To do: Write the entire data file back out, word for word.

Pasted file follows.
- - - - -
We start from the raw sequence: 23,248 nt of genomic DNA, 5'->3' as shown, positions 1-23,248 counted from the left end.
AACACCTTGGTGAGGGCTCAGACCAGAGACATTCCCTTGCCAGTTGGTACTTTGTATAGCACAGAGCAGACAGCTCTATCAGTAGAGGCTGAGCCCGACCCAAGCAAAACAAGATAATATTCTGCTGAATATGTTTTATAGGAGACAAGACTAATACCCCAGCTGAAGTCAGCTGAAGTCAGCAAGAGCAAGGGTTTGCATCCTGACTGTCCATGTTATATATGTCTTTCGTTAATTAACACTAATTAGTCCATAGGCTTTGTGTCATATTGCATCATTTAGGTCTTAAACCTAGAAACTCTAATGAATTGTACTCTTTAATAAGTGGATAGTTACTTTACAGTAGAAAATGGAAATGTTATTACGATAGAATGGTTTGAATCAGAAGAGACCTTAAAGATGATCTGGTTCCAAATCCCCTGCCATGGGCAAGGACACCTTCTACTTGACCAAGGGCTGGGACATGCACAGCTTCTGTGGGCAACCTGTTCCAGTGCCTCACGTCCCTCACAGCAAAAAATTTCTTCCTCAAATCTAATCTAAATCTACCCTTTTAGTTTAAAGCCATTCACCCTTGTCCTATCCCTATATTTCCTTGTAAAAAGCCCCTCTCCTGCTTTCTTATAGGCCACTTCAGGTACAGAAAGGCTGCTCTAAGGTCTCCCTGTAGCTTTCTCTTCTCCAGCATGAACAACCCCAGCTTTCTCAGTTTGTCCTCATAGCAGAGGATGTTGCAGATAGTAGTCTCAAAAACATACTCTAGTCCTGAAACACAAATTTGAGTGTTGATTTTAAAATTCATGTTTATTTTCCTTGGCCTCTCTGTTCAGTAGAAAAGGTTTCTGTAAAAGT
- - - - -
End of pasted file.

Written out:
We start from the raw sequence: 23,248 nt of genomic DNA, 5'->3' as shown, positions 1-23,248 counted from the left end.
AACACCTTGGTGAGGGCTCAGACCAGAGACATTCCCTTGCCAGTTGGTACTTTGTATAGCACAGAGCAGACAGCTCTATCAGTAGAGGCTGAGCCCGACCCAAGCAAAACAAGATAATATTCTGCTGAATATGTTTTATAGGAGACAAGACTAATACCCCAGCTGAAGTCAGCTGAAGTCAGCAAGAGCAAGGGTTTGCATCCTGACTGTCCATGTTATATATGTCTTTCGTTAATTAACACTAATTAGTCCATAGGCTTTGTGTCATATTGCATCATTTAGGTCTTAAACCTAGAAACTCTAATGAATTGTACTCTTTAATAAGTGGATAGTTACTTTACAGTAGAAAATGGAAATGTTATTACGATAGAATGGTTTGAATCAGAAGAGACCTTAAAGATGATCTGGTTCCAAATCCCCTGCCATGGGCAAGGACACCTTCTACTTGACCAAGGGCTGGGACATGCACAGCTTCTGTGGGCAACCTGTTCCAGTGCCTCACGTCCCTCACAGCAAAAAATTTCTTCCTCAAATCTAATCTAAATCTACCCTTTTAGTTTAAAGCCATTCACCCTTGTCCTATCCCTATATTTCCTTGTAAAAAGCCCCTCTCCTGCTTTCTTATAGGCCACTTCAGGTACAGAAAGGCTGCTCTAAGGTCTCCCTGTAGCTTTCTCTTCTCCAGCATGAACAACCCCAGCTTTCTCAGTTTGTCCTCATAGCAGAGGATGTTGCAGATAGTAGTCTCAAAAACATACTCTAGTCCTGAAACACAAATTTGAGTGTTGATTTTAAAATTCATGTTTATTTTCCTTGGCCTCTCTGTTCAGTAGAAAAGGTTTCTGTAAAAGT